"QUIET PLEASE" demands a large sign on the stage of Lisner Auditorium. But there is hardly any need. Virtually all that could be heard in the hall yesterday afternoon was a Steinway piano playing Bach preludes and fugues, and occasionally the voice of Raissa Tselentis Chadwell announcing the next performer in the Johann Sebastian Bach International Competitions: "This will be contestant number 13. She will play--or he, I don't know--Book II, Preludes and Fugues 4, 5 and 8."

Silence and anonymity: both motifs are embodied in a strip of carpet that stretches from backstage to the piano stool so that the judges will hear no footsteps, which might tell them whether the unseen contestant is male or female. Some music competitions publish programs with pictures and biographies of all the contestants. Not this one.

The Bach Competition, which attracts pianists aged 20 to 40 from all over the world, is one of Washington's unique musical activities. It is unique mostly because it is conducted in an atmosphere of deep secrecy--a shield against human frailties and the possibility of corruption.

This year there are three judges, two men and a woman. They are as anonymous as the 23 contestants in this competition, which is marking its 25th anniversary, though an alert music-lover might be able to recognize some of their faces. Their identities will be announced after the winners are chosen tomorrow. The prize fund totals $9,000, of which the winner will take $4,000 plus various concert engagements, including a two-month tour of Germany.

The judges sit at stage left, separated from the contestants by large plywood screens. Each has his or her own table with a water pitcher, pencils, copies of "The Well-Tempered Clavier" (which all the contestants are playing) and a score sheet on which, from time to time, marks are entered. The judges' three tables are spaced far apart; they are not allowed to communicate with one another, with the audience or--naturally--with the contestants.

When an anonymous young pianist has completed the prescribed three preludes and fugues, he or she leaves the stage silently. There is no applause--an attendant at the door explains politely that it "is not encouraged." This competition does not want audiences (which could be packed with friends and relatives) trying to influence the judges.

The judges write intensively for a few minutes after each performance. When they finish, one of them rings a little bell, and an attendant comes around the screen to pick up the three marked-up score sheets and leave three fresh ones. The judges are given no opportunity for second thoughts.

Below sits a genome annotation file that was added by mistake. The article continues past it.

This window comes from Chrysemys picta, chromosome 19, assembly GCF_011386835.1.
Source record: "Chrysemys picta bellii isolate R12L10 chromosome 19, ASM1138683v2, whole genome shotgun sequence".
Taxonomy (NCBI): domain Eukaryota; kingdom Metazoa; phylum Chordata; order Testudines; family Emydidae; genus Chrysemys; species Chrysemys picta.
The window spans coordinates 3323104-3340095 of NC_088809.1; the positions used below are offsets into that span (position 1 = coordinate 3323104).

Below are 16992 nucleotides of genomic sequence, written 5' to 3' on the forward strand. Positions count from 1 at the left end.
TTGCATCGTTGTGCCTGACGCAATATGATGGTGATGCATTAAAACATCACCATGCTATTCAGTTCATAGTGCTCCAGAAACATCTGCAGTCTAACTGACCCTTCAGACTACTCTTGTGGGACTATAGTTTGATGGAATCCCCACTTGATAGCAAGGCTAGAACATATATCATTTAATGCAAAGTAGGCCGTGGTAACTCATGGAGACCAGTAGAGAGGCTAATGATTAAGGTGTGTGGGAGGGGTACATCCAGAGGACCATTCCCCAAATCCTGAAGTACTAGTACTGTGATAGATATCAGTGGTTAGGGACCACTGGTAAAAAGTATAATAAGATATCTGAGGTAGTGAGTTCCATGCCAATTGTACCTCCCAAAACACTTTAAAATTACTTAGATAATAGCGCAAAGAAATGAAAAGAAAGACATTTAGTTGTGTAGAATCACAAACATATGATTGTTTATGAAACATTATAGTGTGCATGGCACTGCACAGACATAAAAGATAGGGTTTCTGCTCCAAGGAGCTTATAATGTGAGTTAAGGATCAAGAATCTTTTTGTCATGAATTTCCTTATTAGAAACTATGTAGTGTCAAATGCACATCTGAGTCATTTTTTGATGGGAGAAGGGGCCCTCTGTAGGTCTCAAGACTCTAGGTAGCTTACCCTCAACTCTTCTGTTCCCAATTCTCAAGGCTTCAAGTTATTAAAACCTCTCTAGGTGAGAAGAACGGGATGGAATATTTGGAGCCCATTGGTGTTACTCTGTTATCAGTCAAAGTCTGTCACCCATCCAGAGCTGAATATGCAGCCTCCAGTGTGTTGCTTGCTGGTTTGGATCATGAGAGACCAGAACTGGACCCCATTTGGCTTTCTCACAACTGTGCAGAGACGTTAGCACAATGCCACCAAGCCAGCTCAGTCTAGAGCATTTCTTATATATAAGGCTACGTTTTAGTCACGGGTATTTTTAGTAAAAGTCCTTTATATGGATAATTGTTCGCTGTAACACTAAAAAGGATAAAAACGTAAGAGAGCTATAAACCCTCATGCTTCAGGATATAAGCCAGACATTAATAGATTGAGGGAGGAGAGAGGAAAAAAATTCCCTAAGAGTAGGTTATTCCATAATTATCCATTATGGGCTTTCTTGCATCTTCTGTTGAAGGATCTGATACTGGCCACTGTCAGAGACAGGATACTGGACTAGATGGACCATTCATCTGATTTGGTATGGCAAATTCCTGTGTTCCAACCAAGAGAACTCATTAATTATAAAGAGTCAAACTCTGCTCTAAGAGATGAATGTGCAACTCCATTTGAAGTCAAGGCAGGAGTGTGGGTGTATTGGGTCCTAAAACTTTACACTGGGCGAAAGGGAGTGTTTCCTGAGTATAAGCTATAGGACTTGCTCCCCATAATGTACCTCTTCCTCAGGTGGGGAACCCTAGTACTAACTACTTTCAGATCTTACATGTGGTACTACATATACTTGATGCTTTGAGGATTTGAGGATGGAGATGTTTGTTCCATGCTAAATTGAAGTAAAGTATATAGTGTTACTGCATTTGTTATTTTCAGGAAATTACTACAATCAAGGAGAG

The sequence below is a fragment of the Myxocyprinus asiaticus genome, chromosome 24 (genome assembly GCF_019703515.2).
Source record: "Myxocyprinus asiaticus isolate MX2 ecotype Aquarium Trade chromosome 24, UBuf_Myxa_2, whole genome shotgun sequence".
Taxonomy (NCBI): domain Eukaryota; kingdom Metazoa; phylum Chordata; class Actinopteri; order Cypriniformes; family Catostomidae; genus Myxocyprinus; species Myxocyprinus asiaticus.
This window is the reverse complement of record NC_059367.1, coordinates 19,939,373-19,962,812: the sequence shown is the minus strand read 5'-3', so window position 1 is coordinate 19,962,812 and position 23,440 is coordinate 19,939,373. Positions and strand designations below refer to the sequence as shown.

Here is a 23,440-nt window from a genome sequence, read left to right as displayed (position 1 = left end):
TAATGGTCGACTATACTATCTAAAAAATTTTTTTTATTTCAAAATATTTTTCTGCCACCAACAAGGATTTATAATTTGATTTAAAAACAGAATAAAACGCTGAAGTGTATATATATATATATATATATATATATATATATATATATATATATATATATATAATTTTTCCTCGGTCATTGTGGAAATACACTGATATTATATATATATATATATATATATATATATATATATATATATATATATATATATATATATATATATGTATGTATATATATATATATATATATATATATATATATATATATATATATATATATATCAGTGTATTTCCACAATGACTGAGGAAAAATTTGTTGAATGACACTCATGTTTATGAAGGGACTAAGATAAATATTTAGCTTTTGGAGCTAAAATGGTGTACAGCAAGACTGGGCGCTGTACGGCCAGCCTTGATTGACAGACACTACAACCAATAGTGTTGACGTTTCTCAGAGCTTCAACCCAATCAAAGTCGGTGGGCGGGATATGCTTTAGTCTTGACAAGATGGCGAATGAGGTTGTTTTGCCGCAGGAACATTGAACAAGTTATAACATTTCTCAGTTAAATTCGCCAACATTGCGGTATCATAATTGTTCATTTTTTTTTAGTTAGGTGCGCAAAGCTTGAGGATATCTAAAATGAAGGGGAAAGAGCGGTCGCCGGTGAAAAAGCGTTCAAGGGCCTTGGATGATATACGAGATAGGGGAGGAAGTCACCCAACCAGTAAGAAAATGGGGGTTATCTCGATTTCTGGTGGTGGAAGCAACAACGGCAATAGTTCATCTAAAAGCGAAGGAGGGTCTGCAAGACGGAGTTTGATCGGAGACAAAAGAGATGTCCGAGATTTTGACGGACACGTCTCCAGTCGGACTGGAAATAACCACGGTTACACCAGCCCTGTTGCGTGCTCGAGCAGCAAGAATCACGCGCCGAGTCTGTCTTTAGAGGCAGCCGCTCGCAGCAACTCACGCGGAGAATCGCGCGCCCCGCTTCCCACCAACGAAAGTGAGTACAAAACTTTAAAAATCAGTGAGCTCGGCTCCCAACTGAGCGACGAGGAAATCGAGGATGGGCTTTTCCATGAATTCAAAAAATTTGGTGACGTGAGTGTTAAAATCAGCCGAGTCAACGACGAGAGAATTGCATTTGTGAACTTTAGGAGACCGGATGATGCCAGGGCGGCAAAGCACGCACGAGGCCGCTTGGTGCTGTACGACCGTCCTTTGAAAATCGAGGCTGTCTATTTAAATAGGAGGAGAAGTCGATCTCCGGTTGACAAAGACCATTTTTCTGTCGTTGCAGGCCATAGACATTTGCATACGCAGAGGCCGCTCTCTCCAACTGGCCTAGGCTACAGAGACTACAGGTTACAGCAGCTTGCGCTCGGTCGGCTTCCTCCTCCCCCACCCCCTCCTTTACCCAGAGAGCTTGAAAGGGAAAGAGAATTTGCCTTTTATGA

Yesterday was the first elimination round of the competition, which will continue today and reach its finals tomorrow afternoon. A high percentage of the audience was made up of other contestants, nervously studying their music and perhaps picking up last-minute ideas on interpretation. Other contestants paced up and down in the lobby, trying to ignore the piano sounds that came faintly through the doors--which were closed and blocked while performances were in progress. "I'd go crazy with nerves if I sat in there and watched the others," said one anonymous young man.

In past years, all the contestants have been expected to play exactly the same music--the Goldberg Variations, for example. This eliminated one of the wild-card factors often found in music competitions--the fact that choice of repertoire rather than sheer performing skill might influence the judges. Statistically, piano competition prizes seem to go more often to people who play Liszt or Prokofiev--difficult, flashy music--than to those who play the quiet, subtle music of Mozart.

In this competition, everybody plays Bach. This year, the repertoire requirement was loosened slightly. Contestants were allowed a choice; they could prepare either Book I or Book II of the "Well-Tempered Clavier." In the first elimination round, those who chose Book I played Preludes and Fugues 3, 4 and 5, while those who chose Book II played Nos. 4, 5 and 8. This saves the judges from having to compare apples and oranges. It also demonstrates, for those who sit in for an afternoon of the competition, how many different ways the same music can be played.

With its built-in safeguards--undoubtedly the most stringent of any music competition in the world--the Bach Competition has eliminated the kind of favoritism, politicking and backstage deals that rumor sometimes associates with other music competitions. There are still elements of chance; a pianist may be having an especially good or bad day when he goes on stage; a lapse of memory can spoil a technically fine performance, or the music chosen may not be the best to show off a particular talent.

But when the winners of this competition are announced tomorrow evening, the participants and audience can be reasonably sure that the judges' decision was based exclusively on the sounds they heard coming past that big, plywood screen.